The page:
From research to real life: smell, sleep, constipation and Parkinson’s

… what do these 3 things have in common? Early detection of PD.

New research shows that hyposmia (loosing sense of smell), rapid eye movement sleep behavior disorder (RBD), and constipation, may be early Parkinson’s disease manifestations that reflect the underlying alphasynuclein pathology (the degeneration that is happening in the brain!) as well as predict subsequent onset of motor manifestations (Ravina & Aarsland, Mov Disord 2013).

Also, recent prospective (it means the researchers followed patients for 4-years) study shows that patients with RBD have increased cognitive impairment on neuropsychological testing (Postuma et al., Mov Disord 2012). The results showed that 48% of persons with RBD developed some cognitive impairments (especially hallucinations and some cognitive fluctuations), compared to 0% of patients who did not have RBD. This gives us an indication that we should watch RBD diagnosis in Parkinson’s disease closely as RBD may be a good marker of cognitive impairment subtypes associated with Parkinson’s.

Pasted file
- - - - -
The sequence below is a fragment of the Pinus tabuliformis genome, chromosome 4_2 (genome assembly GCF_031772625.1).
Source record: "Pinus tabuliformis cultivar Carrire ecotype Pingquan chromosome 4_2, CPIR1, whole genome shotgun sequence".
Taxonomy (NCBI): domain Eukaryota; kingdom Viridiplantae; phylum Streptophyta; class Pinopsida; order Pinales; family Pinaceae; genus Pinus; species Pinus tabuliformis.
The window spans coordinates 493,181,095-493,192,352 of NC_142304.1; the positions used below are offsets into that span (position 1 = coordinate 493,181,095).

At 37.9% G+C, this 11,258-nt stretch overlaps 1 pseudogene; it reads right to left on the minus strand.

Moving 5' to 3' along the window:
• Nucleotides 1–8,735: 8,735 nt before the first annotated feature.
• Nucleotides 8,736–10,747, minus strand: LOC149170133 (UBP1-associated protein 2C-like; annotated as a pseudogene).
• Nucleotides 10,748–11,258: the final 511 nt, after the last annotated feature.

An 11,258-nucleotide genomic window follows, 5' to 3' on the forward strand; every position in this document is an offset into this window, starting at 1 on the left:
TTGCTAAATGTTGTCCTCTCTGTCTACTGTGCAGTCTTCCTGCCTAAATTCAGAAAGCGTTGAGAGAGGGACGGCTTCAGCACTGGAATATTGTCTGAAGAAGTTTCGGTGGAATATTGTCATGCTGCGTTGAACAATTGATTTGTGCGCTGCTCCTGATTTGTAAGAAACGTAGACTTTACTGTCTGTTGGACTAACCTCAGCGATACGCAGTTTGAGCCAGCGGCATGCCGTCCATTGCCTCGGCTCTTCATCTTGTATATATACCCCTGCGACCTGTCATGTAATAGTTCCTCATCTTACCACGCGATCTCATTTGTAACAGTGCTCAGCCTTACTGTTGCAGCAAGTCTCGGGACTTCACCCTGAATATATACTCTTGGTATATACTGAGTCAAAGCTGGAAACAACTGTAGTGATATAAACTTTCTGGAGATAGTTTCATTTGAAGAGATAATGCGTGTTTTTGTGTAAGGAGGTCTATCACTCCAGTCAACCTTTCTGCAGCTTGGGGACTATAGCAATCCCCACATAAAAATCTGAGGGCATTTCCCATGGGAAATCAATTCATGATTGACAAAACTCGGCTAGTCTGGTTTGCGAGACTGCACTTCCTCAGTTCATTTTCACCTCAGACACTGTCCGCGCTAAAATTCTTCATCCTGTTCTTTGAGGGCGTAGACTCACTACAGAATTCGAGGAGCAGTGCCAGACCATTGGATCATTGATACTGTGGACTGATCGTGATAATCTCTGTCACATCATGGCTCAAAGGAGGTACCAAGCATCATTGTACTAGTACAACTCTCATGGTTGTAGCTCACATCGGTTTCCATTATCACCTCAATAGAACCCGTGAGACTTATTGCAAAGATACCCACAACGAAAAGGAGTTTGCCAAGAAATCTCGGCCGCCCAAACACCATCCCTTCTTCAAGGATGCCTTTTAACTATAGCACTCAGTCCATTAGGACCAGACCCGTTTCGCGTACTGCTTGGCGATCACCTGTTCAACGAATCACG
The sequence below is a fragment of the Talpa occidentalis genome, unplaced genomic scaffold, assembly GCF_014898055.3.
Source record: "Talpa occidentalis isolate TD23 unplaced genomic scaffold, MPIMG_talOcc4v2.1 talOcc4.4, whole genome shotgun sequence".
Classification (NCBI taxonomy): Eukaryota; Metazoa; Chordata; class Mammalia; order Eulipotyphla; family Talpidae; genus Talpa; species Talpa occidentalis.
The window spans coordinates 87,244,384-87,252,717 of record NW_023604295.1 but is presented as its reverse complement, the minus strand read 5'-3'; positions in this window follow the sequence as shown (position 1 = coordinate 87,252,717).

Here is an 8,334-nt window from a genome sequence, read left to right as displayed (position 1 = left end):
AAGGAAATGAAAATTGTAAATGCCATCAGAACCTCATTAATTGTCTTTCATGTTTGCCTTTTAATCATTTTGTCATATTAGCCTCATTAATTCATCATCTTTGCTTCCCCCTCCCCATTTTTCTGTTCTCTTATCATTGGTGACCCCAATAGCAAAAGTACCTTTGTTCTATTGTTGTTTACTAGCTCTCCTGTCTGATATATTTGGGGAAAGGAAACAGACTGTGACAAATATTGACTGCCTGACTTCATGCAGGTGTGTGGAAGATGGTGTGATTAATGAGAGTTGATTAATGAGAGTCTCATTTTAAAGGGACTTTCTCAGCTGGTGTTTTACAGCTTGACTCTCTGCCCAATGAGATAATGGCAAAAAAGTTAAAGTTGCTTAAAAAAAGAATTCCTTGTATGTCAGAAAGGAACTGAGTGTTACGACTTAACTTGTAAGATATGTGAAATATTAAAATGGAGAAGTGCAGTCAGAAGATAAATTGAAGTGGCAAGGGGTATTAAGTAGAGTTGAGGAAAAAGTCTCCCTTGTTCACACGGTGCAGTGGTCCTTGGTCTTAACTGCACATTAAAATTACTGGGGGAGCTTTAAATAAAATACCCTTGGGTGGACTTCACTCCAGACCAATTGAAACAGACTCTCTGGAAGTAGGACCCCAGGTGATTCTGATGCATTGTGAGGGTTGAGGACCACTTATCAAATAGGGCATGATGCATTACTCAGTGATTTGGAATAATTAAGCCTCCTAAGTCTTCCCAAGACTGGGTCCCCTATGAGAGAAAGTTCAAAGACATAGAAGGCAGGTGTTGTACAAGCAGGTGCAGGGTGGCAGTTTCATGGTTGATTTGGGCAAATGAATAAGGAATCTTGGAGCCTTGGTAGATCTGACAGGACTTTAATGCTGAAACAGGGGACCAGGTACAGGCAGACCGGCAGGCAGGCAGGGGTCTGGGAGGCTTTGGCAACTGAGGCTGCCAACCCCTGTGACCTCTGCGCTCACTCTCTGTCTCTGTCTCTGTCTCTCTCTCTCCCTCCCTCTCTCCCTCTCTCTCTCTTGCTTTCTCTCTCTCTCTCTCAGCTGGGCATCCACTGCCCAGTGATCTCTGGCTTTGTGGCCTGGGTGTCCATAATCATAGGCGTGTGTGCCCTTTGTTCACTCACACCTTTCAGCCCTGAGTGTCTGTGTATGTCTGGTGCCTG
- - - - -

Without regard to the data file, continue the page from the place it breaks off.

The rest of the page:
A typical sleep cycle (dementiatoday.com)

A typical sleep cycle (dementiatoday.com)

what RBD can often look like! Yikes! ... and often dangerous to your bedmate (netterimages.com)

what RBD can often look like! Yikes! … and often dangerous to your bedmate
(netterimages.com)

… so ask your bedmate and talk to your doctor about how do you sleep at night. much love.

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3 thoughts on “From research to real life: smell, sleep, constipation and Parkinson’s

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